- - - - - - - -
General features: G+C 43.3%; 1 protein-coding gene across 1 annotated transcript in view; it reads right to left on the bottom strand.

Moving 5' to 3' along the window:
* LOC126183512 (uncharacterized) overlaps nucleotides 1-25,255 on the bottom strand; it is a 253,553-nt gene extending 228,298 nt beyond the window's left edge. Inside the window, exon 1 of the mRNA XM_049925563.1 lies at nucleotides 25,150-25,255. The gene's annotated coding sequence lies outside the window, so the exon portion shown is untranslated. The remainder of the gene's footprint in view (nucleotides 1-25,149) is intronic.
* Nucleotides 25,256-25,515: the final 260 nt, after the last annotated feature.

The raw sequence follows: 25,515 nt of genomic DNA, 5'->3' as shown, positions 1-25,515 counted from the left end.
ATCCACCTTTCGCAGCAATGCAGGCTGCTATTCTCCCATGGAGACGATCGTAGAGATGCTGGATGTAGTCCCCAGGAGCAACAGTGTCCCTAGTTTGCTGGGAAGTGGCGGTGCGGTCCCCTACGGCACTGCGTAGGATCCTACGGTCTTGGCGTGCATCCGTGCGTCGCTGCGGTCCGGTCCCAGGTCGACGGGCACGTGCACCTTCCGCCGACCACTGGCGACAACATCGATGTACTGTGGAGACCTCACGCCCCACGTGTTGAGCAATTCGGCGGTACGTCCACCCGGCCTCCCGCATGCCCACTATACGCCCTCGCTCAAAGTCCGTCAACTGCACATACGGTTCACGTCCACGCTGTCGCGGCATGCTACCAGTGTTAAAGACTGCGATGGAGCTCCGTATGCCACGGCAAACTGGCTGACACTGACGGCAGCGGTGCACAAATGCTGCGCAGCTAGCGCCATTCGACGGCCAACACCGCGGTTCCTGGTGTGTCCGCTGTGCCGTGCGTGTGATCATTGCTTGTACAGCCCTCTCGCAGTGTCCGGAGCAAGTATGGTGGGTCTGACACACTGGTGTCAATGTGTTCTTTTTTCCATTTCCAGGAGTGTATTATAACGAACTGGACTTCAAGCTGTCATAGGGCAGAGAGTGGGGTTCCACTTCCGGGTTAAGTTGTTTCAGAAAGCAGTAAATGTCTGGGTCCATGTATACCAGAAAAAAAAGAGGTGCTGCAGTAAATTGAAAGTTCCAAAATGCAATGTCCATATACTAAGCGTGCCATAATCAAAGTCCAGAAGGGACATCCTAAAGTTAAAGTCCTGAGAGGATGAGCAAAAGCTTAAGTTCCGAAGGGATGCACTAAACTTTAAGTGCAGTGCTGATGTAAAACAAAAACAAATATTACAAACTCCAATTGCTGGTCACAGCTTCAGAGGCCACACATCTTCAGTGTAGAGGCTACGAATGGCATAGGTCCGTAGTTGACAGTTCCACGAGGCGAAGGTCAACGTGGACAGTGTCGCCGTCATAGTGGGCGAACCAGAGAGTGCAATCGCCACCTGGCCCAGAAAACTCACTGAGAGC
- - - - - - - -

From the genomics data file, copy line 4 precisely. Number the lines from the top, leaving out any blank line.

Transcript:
* Nucleotides 25,256-25,515: the final 260 nt, after the last annotated feature.